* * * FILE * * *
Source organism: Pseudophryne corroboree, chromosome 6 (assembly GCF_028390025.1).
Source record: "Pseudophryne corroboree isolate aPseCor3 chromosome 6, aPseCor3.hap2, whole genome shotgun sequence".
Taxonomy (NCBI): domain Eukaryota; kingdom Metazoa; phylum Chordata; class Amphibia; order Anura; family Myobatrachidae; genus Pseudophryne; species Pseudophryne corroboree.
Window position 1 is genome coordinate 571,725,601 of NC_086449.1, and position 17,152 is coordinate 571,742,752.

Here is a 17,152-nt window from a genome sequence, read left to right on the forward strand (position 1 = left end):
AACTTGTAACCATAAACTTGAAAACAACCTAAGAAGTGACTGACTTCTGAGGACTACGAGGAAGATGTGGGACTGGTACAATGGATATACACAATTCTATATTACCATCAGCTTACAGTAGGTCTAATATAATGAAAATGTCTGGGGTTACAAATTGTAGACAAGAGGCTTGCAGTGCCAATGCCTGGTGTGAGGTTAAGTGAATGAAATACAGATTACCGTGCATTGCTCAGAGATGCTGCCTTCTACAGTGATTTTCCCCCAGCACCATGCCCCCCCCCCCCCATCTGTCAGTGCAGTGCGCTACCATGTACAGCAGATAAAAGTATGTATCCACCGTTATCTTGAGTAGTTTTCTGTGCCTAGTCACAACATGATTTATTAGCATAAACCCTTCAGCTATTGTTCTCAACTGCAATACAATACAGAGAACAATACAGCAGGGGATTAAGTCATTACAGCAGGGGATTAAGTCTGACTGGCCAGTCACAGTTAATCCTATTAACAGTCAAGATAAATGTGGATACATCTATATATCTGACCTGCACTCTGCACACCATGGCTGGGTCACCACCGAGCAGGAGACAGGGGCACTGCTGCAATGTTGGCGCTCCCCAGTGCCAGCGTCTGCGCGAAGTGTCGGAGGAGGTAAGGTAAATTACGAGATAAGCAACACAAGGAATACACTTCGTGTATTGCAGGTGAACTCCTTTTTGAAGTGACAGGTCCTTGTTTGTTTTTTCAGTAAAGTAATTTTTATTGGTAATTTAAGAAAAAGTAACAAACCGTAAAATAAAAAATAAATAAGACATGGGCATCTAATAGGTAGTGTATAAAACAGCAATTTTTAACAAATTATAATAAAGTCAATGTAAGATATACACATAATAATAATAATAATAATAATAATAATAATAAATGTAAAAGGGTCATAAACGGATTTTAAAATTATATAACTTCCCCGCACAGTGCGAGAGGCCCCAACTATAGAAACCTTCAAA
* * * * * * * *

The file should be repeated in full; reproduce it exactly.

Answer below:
Source organism: Pseudophryne corroboree, chromosome 6 (assembly GCF_028390025.1).
Source record: "Pseudophryne corroboree isolate aPseCor3 chromosome 6, aPseCor3.hap2, whole genome shotgun sequence".
Taxonomy (NCBI): domain Eukaryota; kingdom Metazoa; phylum Chordata; class Amphibia; order Anura; family Myobatrachidae; genus Pseudophryne; species Pseudophryne corroboree.
Window position 1 is genome coordinate 571,725,601 of NC_086449.1, and position 17,152 is coordinate 571,742,752.

Here is a 17,152-nt window from a genome sequence, read left to right on the forward strand (position 1 = left end):
AACTTGTAACCATAAACTTGAAAACAACCTAAGAAGTGACTGACTTCTGAGGACTACGAGGAAGATGTGGGACTGGTACAATGGATATACACAATTCTATATTACCATCAGCTTACAGTAGGTCTAATATAATGAAAATGTCTGGGGTTACAAATTGTAGACAAGAGGCTTGCAGTGCCAATGCCTGGTGTGAGGTTAAGTGAATGAAATACAGATTACCGTGCATTGCTCAGAGATGCTGCCTTCTACAGTGATTTTCCCCCAGCACCATGCCCCCCCCCCCCCATCTGTCAGTGCAGTGCGCTACCATGTACAGCAGATAAAAGTATGTATCCACCGTTATCTTGAGTAGTTTTCTGTGCCTAGTCACAACATGATTTATTAGCATAAACCCTTCAGCTATTGTTCTCAACTGCAATACAATACAGAGAACAATACAGCAGGGGATTAAGTCATTACAGCAGGGGATTAAGTCTGACTGGCCAGTCACAGTTAATCCTATTAACAGTCAAGATAAATGTGGATACATCTATATATCTGACCTGCACTCTGCACACCATGGCTGGGTCACCACCGAGCAGGAGACAGGGGCACTGCTGCAATGTTGGCGCTCCCCAGTGCCAGCGTCTGCGCGAAGTGTCGGAGGAGGTAAGGTAAATTACGAGATAAGCAACACAAGGAATACACTTCGTGTATTGCAGGTGAACTCCTTTTTGAAGTGACAGGTCCTTGTTTGTTTTTTCAGTAAAGTAATTTTTATTGGTAATTTAAGAAAAAGTAACAAACCGTAAAATAAAAAATAAATAAGACATGGGCATCTAATAGGTAGTGTATAAAACAGCAATTTTTAACAAATTATAATAAAGTCAATGTAAGATATACACATAATAATAATAATAATAATAATAATAATAATAAATGTAAAAGGGTCATAAACGGATTTTAAAATTATATAACTTCCCCGCACAGTGCGAGAGGCCCCAACTATAGAAACCTTCAAA